‘In any case, the significance of his work rests not only on his reconstruction of the dynamited bridges of Soviet Russian cinema, but also on the mysterious and fascinating place he holds amongst his non-soviet contemporaries. Pelechian joins, without being aware of it, the community of unknown equals that reflect on the physicality of cinema, on its realism in the present, on its rhythmic and synaesthetic values. Pelechian maintains an ironic distance with respect to the supposed true documentary, he suggests a second reading of the materials in the archive, he considers the possibility of its repetition and inversion in the structuralist manner, he reflects on the poetry of science and the antiutopia of progres, he regenerates the way we look at landscape. . . . From all these strategies spring unsuspected links with film-makers apparently as far apart as Michael Snow, Bruce Conner, Peter Kubelka or Chris Marker. Paul Virilio placed Pelechian’s medium length work Nas vek/ Mer dare (Our Century) in the center of the exhibition Ce qui arrive…, at the Cartier Foundation hosted in 2002 and in this film the philosopher sets out his theory of catastrophe. In that context Our Century was converted into a powerful black sun, like a new Black Square from Malevich that projected a blinding light, critical and disenchanted, over the century of progress.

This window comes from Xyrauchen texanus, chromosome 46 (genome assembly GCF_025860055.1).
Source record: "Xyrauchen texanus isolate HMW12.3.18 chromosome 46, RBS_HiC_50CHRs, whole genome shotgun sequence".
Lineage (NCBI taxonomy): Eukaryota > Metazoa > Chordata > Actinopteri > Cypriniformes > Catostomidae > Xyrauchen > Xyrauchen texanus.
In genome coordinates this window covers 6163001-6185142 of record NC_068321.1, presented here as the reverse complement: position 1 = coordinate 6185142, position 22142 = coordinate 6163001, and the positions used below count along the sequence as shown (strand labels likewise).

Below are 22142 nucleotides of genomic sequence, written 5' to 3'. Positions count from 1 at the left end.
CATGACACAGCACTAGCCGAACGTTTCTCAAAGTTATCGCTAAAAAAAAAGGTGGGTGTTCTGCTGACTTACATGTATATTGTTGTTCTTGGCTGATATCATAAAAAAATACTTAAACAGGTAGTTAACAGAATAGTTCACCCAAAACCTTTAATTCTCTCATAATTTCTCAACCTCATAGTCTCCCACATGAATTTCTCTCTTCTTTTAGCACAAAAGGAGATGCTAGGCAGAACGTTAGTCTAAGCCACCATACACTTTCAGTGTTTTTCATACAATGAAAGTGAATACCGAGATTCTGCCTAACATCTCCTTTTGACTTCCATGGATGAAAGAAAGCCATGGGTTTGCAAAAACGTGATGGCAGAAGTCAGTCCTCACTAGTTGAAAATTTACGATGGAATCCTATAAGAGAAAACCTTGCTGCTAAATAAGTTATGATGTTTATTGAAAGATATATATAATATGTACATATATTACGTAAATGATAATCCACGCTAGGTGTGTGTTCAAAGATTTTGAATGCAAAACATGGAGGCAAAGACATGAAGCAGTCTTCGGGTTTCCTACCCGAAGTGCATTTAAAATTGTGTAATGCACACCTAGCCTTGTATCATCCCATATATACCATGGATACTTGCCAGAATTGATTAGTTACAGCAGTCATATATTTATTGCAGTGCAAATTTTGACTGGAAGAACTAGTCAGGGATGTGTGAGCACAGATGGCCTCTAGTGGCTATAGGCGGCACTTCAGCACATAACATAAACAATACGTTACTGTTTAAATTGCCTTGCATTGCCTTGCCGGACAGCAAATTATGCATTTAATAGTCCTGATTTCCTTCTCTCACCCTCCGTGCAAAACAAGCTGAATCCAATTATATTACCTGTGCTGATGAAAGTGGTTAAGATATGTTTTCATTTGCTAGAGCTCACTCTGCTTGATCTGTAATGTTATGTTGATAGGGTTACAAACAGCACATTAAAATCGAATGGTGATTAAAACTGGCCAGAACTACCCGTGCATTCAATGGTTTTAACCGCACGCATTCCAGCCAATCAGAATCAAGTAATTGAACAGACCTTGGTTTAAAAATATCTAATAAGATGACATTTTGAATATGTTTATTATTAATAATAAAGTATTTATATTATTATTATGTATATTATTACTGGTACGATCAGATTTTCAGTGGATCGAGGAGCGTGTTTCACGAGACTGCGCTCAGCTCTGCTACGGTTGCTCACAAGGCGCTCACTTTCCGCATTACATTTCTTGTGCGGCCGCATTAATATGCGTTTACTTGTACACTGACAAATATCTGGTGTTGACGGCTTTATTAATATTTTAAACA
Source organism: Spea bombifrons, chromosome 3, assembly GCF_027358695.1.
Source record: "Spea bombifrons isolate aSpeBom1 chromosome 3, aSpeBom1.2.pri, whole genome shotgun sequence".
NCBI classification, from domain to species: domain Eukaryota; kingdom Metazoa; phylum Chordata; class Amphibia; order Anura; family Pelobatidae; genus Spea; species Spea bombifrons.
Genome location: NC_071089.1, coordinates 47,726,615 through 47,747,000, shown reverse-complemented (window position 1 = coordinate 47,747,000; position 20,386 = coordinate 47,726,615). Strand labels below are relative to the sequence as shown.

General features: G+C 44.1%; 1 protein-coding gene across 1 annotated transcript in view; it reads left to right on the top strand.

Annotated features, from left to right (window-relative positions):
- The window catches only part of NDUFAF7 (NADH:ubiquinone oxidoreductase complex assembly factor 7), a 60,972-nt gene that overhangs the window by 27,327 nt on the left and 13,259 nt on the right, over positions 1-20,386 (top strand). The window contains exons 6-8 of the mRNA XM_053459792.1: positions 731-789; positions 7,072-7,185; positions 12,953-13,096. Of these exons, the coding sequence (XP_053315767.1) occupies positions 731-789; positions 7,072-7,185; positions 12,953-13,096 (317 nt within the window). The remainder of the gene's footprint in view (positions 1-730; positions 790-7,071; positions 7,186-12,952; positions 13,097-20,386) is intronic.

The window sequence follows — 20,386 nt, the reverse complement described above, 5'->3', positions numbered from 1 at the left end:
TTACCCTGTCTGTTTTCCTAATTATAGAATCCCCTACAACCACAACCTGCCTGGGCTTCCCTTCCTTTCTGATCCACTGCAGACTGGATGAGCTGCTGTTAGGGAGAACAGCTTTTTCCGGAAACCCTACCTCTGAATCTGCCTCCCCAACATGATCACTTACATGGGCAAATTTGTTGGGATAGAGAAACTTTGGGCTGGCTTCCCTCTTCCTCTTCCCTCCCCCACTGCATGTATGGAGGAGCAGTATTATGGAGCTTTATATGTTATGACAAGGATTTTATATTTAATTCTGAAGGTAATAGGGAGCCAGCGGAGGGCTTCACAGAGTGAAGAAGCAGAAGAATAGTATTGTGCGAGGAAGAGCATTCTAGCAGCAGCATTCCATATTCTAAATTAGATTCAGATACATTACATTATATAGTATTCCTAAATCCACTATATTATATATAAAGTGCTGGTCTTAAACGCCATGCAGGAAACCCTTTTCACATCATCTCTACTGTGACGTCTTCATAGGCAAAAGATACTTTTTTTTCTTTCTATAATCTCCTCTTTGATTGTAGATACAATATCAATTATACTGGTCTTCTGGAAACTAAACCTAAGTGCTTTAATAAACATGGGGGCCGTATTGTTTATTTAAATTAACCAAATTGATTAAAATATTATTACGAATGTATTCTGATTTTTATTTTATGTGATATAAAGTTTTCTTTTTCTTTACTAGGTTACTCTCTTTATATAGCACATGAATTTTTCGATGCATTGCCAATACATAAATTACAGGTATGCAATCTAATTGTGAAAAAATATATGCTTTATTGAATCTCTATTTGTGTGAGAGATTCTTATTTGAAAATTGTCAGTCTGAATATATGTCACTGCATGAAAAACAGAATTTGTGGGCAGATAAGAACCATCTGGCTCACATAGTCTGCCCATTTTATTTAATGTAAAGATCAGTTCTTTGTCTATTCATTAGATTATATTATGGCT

. . .
‘The theory of Distance Montage is the art of fugue. It is this in its evocative way of connecting the technological aspects of the film with the film´s musical language. The films of Pelechian grow from conductive motifs; from a theme and its variations, making use of repetition and involution; from the combination of melodic voices as they are exposed step by step; and from the effect of counterpoint (think, for example, of the wrench of the Offertorio from Verdi´s Requiem that sounds repeatedly in Vychod/Zin/Life).